The Surprising Name Origins of 20 Famous 1980s Bands

Would a Twisted Sister by any other name rock quite as hard?
Twisted Sister
Twisted Sister / Michael Putland/GettyImages

Popular music in the ’80s ran the gamut from New Wave to hair metal to neon-colored dance-pop. If these and other genres had one thing in common, it was a certain vibrancy and youthful energy that often manifested itself in the ridiculous names of the groups that topped the charts. 

Read on for the origin stories behind 20 of the more memorable band names from the glorious decade of shoulder pads, leg warmers, and piano-keyboard neckties.

1. U2

U2 / Steve Rapport/GettyImages

Ireland’s most famous rock band was called “Feedback” and “The Hype” before settling on U2, one of the names suggested by their friend Steve Averill. According to guitarist The Edge, it was the one they “hated the least.” Lead singer Bono liked the way it evoked “futuristic” images of the Cold War-era U2 spy plane and the German U-boat, but he never really warmed to the moniker. “But then as it turned out to imply this kind of acquiescence,” Bono told the BBC. “No, I don't like that name.”

2. Kajagoogoo

Kajagoogoo / Brian Rasic/GettyImages

Best known for the 1983 smash “Too Shy,” Kajagoogoo were initially called “Art Nouveau,” after the art movement that began in the late 19th century. But they later decided to pick something that meant absolutely nothing. “I thought of something a child would say—‘Goo-ga-ga-goo-goo’ was the first thing that came into my mind,” bassist Nick Beggs told Smash Hits. “I didn’t like the ‘goo-ga-ga’ part, and so went for something more casual. So, Kajagoogoo! The sound of primal life, don’t you know!”

3. Talking Heads

Talking Heads on Pier
Talking Heads / Lynn Goldsmith/GettyImages

Credit for this iconic name goes to the band’s friend Michael “Wayne” Zieve, who turned up one day with an issue of TV Guide that contained industry terms used by camera operators. One of them was talking head—used to describe a shot of someone from the waist or chest up—and Zieve thought it would make a cool band name. He was right.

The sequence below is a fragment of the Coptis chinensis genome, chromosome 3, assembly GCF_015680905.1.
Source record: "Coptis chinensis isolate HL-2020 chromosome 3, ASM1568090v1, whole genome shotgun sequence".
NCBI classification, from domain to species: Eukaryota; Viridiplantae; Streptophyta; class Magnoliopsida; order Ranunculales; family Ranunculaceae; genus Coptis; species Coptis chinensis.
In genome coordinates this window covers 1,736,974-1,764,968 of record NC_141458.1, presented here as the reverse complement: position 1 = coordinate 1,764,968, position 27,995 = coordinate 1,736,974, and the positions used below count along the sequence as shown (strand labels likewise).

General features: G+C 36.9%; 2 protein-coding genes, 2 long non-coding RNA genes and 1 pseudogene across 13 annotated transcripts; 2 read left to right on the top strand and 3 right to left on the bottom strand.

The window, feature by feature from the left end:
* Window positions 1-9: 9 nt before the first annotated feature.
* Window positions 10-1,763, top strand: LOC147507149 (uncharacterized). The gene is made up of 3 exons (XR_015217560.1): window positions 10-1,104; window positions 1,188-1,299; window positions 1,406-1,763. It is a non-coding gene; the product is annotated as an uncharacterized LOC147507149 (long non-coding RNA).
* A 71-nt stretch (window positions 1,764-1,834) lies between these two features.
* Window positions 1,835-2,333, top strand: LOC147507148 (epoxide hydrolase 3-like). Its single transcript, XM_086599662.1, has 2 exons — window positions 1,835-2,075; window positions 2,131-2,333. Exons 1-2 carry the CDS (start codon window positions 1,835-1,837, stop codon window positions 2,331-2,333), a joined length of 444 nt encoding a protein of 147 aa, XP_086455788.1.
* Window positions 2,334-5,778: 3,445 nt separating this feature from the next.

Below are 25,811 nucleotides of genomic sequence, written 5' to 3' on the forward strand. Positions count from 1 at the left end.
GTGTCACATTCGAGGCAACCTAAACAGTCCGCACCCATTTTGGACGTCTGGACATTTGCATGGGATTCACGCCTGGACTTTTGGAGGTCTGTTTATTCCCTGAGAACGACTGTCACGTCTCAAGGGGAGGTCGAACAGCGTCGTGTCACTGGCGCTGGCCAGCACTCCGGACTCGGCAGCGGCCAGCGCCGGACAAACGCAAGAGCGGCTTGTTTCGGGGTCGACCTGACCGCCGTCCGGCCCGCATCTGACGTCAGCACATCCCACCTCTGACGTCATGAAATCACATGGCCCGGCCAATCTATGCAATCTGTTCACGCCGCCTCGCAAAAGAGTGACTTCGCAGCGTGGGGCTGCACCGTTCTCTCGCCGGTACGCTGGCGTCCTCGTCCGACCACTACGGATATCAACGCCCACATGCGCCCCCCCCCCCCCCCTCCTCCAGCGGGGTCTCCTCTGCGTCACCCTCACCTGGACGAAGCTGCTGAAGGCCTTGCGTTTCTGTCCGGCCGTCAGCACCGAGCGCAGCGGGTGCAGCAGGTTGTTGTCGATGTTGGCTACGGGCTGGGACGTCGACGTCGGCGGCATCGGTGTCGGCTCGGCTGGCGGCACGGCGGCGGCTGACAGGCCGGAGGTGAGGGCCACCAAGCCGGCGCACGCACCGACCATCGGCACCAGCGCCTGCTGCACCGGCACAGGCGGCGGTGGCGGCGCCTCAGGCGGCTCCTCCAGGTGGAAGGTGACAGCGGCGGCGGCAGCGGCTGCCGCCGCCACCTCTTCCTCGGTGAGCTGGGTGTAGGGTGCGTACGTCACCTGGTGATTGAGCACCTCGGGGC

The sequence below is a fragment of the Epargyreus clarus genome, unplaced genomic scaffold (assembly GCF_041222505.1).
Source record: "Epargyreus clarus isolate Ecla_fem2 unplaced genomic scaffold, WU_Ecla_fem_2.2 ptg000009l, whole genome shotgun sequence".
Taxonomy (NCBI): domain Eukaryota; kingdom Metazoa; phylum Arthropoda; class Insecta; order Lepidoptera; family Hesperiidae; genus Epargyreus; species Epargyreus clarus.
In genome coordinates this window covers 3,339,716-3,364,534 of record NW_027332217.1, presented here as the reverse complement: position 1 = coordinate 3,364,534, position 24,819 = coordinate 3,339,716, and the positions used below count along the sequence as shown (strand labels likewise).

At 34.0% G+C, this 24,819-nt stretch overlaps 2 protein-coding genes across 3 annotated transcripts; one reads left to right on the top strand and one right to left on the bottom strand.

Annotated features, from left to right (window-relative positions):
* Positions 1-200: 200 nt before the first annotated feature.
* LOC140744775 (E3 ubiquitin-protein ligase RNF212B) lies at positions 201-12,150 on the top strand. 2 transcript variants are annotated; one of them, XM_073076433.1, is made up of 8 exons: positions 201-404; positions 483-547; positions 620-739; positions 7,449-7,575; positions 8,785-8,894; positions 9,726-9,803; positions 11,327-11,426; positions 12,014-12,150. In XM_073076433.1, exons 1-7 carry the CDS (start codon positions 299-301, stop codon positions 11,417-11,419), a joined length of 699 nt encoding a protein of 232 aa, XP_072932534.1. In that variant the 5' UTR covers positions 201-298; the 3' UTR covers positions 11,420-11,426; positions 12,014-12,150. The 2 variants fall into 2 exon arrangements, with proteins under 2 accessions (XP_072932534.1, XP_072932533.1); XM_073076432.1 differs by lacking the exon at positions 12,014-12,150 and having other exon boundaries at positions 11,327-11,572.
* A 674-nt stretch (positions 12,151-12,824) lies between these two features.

4. The Hooters

Philly rockers The Hooters did not name their band after the restaurant chain Hooters, which didn’t yet exist when they got started in 1980. Nor is the name a cheeky nod to the part of the female anatomy referenced in the name of that dining establishment. Hooter is a nickname for the melodica, an instrument featured on many of the group’s songs, including the 1985 hit “And We Danced.”

5. Tears for Fears

Roland Orzabal, Curt Smith
Tears For Fears / Michael Putland/GettyImages

Roland Orzabal and Curt Smith were moved to name their synth-pop duo Tears for Fears after reading psychologist Arthur Janov’s 1980 book Prisoners of Pain, which mentions “tears as a replacement for fears.” Janov was the creator of primal therapy, so he also deserves some of the credit for naming another band: Primal Scream.

6. Whitesnake

Neil Murray, John Sykes, David Coverdale, Cozy Powell
Whitesnake / Koh Hasebe/Shinko Music/GettyImages

In a 2009 interview, Whitesnake frontman David Coverdale joked that he named his popular hard rock band for his penis. Then he clarified that it actually came from “Whitesnake,” the title track off his 1977 solo debut. But the chorus to that song goes, “Got a whitesnake, mama/You want to shake it, mama,” so maybe both things are true?

7. Mötley Crüe

Mötley Crüe
Mötley Crüe / Chris Walter/GettyImages

Prior to joining the hard-living gang of L.A. glam-punks that would become known as Mötley Crüe, guitarist Mick Mars was in a group called White Horse. One of his White Horse bandmates once referred to their group as a “motley-looking crew,” and the phrase must have stuck with Mars, because he suggested Mottley Cru as a possible name after he had linked up with Tommy Lee, Nikki Sixx, and Vince Neil. They wound up changing the spelling and adding metal-signifying umlauts, as they were drinking Löwenbräu beer at the time.

8. Blondie

Debbie Harry Sings With Blondie
Debbie Harry sings with Blondie. / Hulton Deutsch/GettyImages

This still confuses a lot of people: Blondie is a band, not the stage name of singer Debbie Harry. That said, the name does refer to Harry. After she dyed her hair blonde in the ’70s, truck drivers in the group’s native New York City would yell, “Hey, blondie!” as they cruised by. From those blatant acts of sexism was born one of the coolest and most influential female-fronted bands of the ’80s.

9. Guns N’ Roses

Axl Rose, Guns N' Roses, Slash
Guns N' Roses / Jeffrey Mayer/GettyImages

The formation of this legendary L.A. hard rock band in 1985 was the result of a merger between two other groups: Hollywood Rose, featuring one Axl Rose on lead vocals, and L.A. Guns, with Tracii Guns on lead guitar. Guns N’ Roses is simply a combination of those names. It’s unclear why they only used one apostrophe, though.

10. Def Leppard

Joe Elliott, Phil Collen, Steve Clark, Rick Savage, Rick Allen
Def Leppard / Koh Hasebe/Shinko Music/GettyImages

While in art class in 1975, future rock god Joe Elliott convinced his teacher to let him stop painting fruit bowls and instead design concert posters. To amuse himself, Elliott invented fake band names, and one of them was Deaf Leopard. That came in handy two years later, when his newly formed rock group needed a name. They just tweaked the spelling to make it a little cooler.